Player: Darren Baker, 2B, UC Berkeley
Relative: Dusty Baker (Father, 19 MLB seasons/Astros manager)
Darren isn’t just the kid who as a little Giants batboy was famously rescued at home plate by J.T. Snow during the 2002 World Series. He was also drafted by the Nationals in the 27th round in ‘17, before heading to Berkeley, where he batted .306 as a sophomore in 2019. His father was a two-time All-Star with nearly 2,000 career hits, but he has become more well-known as the skipper of the Giants, Cubs, Reds, Nationals and now Astros, entering this season 15th on the all-time wins list.

Player: Jake Boone, SS, Princeton
Relatives: Bret Boone (Father, 14 MLB seasons); Aaron Boone (Uncle, 12 MLB seasons/Yankees manager); Bob Boone (Grandfather, 19 MLB seasons); Ray Boone (Great-grandfather, 13 MLB seasons)
Baseball families don’t get more impressive than this. Jake could represent the fourth generation of Boones, who thus far have produced four big leaguers, each of whom made at least one All-Star team and reached double digits in career Wins Above Replacement. Bob and Aaron have also managed in MLB, with the latter currently leading the Yankees, while Brett hauled in four Gold Glove Awards and two Silver Sluggers as a second baseman with the Mariners, Reds, Braves, Padres and Twins. Jake, a 38th-round pick by the Nationals in 2017, batted .312 and led Princeton in hits as a sophomore last year.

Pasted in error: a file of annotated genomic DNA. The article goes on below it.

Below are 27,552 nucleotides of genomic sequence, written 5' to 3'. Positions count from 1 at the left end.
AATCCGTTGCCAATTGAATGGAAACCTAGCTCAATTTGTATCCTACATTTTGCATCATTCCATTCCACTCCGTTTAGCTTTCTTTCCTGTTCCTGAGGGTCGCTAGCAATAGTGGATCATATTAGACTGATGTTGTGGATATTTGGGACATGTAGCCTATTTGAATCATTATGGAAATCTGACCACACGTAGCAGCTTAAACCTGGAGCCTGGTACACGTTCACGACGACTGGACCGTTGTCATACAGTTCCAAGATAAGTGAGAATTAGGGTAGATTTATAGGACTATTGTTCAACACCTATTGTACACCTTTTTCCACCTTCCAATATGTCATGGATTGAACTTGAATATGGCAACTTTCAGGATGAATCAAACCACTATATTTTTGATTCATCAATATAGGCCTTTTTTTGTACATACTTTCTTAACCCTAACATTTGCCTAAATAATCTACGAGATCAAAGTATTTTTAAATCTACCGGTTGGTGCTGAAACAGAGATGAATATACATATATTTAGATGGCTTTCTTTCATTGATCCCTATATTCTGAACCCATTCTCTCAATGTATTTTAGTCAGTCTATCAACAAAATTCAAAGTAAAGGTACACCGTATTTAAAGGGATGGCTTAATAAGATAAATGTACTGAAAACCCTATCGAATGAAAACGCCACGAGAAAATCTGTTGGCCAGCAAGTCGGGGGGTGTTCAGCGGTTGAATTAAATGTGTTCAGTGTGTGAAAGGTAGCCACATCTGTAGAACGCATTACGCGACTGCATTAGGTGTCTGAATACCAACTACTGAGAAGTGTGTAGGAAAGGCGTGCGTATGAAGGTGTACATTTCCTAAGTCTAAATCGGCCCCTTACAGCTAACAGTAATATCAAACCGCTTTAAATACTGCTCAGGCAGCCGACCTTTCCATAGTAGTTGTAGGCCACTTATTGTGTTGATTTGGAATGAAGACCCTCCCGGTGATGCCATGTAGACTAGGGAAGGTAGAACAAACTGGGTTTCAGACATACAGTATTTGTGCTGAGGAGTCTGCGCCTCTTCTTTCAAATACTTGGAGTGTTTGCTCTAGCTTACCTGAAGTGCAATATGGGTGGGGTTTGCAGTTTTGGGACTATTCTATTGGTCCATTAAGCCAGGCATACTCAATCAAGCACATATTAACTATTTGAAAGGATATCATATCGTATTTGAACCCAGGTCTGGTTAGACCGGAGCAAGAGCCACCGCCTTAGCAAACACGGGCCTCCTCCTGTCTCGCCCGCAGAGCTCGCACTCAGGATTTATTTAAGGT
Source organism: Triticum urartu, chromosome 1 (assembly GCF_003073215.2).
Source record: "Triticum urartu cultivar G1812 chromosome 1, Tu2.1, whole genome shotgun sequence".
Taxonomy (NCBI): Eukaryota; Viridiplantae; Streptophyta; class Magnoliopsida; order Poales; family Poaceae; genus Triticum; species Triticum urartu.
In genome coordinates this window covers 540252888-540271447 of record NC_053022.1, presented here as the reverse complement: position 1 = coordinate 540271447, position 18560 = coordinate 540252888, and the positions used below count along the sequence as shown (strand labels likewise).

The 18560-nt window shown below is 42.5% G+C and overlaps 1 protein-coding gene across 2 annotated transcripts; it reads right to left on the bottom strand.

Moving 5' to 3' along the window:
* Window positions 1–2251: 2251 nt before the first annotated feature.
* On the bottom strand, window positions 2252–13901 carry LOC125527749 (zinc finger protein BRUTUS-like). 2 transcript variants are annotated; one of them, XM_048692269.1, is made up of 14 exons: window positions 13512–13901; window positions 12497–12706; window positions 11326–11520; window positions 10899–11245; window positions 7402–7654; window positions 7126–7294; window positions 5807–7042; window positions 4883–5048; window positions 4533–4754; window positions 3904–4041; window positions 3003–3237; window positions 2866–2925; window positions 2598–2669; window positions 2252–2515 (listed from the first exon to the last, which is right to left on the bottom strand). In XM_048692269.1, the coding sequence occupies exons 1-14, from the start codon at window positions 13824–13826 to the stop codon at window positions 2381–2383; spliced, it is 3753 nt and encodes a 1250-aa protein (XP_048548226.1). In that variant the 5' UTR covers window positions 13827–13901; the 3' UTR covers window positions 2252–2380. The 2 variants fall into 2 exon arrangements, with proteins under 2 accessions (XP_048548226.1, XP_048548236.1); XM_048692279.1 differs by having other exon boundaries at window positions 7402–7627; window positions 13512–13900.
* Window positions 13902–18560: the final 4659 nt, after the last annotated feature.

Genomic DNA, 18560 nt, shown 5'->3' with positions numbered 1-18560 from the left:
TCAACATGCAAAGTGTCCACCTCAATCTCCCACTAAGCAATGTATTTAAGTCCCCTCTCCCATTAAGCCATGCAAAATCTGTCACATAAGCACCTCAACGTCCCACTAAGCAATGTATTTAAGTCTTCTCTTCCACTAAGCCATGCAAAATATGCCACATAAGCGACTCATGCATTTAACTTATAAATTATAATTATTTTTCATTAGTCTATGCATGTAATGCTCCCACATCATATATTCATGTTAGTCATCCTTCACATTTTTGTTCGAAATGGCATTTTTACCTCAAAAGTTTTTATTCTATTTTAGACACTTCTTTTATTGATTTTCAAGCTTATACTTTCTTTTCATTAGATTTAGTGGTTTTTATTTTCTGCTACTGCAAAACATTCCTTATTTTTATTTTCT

Player: Orlando Hernandez, RHP, Florida Christian School
Relative: Orlando Hernandez (Father, nine MLB seasons)
“El Duque” carved out a lengthy career in the Majors, despite not arriving from Cuba until he was 32. A right-handed pitcher like his son (a Florida International commit), he started more than 200 MLB games and became known as a terrific postseason performer, posting a 2.55 ERA in more than 100 playoff innings that yielded four World Series championships.

Player: Dante Girardi, SS, Calvary Christian (Fla.) Academy
Relative: Joe Girardi (Father, 15 MLB seasons/Phillies manager)
Also a Florida International commit, Dante is following in the footsteps of his father, who carved out a long career as a catcher with the Cubs, Rockies, Yankees and Cardinals that included an All-Star selection in 2000. Joe is now heading into his 12th season as a Major League manager after taking the helm in Philadelphia this past offseason.

Player: Marquis Grissom Jr., RHP, Counterpane (Ga.) School
Relative: Marquis Grissom (Father, 17 MLB seasons)
The younger Grissom, who is signed to play at Georgia Tech, excels most on the mound. But his dad had great success as a fleet-footed outfielder, stealing 429 bases, slugging 227 homers and winning four Gold Glove Awards. A World Series champion with the 1995 Braves, he batted .317 in 52 career postseason games.

Player: Cole Percival, RHP, UC Riverside
Relative: Troy Percival (Father, 14 MLB seasons)
A righty just like his dad, Cole passed up signing with the D-backs as a 31st-rounder in 2017, and headed to college, where he had a 3.38 ERA in four starts before the 2020 season was cut short. Troy, who also played at Riverside, was picked in the sixth round in 1990 by the Angels. He became a four-time All-Star closer for the Halos, helping the club win the 2002 World Series, and ranks 11th on MLB’s all-time saves list (358).

Player: Kyle Karros, 3B, Mira Costa (Calif.) HS
Relative: Eric Karros (Father, 14 MLB seasons)